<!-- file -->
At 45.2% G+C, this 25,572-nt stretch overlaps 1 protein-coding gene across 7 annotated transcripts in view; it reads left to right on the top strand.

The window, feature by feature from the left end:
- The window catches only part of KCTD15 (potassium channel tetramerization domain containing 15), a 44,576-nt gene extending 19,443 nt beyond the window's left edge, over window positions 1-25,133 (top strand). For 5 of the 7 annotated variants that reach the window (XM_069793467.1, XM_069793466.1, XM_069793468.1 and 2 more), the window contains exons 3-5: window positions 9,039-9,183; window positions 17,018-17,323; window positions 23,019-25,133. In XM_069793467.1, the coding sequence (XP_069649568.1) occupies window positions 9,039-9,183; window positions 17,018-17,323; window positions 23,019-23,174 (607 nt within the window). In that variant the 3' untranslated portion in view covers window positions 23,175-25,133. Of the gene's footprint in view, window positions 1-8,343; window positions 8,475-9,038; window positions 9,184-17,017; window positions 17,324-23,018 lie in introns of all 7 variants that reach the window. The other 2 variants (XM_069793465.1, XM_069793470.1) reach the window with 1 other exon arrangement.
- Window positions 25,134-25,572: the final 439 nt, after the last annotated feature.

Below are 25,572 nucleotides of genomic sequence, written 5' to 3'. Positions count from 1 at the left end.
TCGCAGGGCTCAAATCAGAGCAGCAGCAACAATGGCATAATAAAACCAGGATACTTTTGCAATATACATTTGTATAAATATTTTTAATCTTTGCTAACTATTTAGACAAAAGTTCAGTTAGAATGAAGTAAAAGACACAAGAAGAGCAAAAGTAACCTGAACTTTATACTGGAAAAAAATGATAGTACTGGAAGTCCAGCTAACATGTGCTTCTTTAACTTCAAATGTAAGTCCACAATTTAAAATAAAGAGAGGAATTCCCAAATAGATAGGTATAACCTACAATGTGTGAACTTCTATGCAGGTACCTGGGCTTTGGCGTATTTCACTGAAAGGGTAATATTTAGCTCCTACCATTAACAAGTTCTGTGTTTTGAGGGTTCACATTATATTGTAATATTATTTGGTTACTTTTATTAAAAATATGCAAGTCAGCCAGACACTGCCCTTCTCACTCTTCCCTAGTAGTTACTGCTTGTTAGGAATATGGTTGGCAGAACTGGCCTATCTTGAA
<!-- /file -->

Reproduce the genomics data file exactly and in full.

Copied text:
At 45.2% G+C, this 25,572-nt stretch overlaps 1 protein-coding gene across 7 annotated transcripts in view; it reads left to right on the top strand.

The window, feature by feature from the left end:
- The window catches only part of KCTD15 (potassium channel tetramerization domain containing 15), a 44,576-nt gene extending 19,443 nt beyond the window's left edge, over window positions 1-25,133 (top strand). For 5 of the 7 annotated variants that reach the window (XM_069793467.1, XM_069793466.1, XM_069793468.1 and 2 more), the window contains exons 3-5: window positions 9,039-9,183; window positions 17,018-17,323; window positions 23,019-25,133. In XM_069793467.1, the coding sequence (XP_069649568.1) occupies window positions 9,039-9,183; window positions 17,018-17,323; window positions 23,019-23,174 (607 nt within the window). In that variant the 3' untranslated portion in view covers window positions 23,175-25,133. Of the gene's footprint in view, window positions 1-8,343; window positions 8,475-9,038; window positions 9,184-17,017; window positions 17,324-23,018 lie in introns of all 7 variants that reach the window. The other 2 variants (XM_069793465.1, XM_069793470.1) reach the window with 1 other exon arrangement.
- Window positions 25,134-25,572: the final 439 nt, after the last annotated feature.

Below are 25,572 nucleotides of genomic sequence, written 5' to 3'. Positions count from 1 at the left end.
TCGCAGGGCTCAAATCAGAGCAGCAGCAACAATGGCATAATAAAACCAGGATACTTTTGCAATATACATTTGTATAAATATTTTTAATCTTTGCTAACTATTTAGACAAAAGTTCAGTTAGAATGAAGTAAAAGACACAAGAAGAGCAAAAGTAACCTGAACTTTATACTGGAAAAAAATGATAGTACTGGAAGTCCAGCTAACATGTGCTTCTTTAACTTCAAATGTAAGTCCACAATTTAAAATAAAGAGAGGAATTCCCAAATAGATAGGTATAACCTACAATGTGTGAACTTCTATGCAGGTACCTGGGCTTTGGCGTATTTCACTGAAAGGGTAATATTTAGCTCCTACCATTAACAAGTTCTGTGTTTTGAGGGTTCACATTATATTGTAATATTATTTGGTTACTTTTATTAAAAATATGCAAGTCAGCCAGACACTGCCCTTCTCACTCTTCCCTAGTAGTTACTGCTTGTTAGGAATATGGTTGGCAGAACTGGCCTATCTTGAA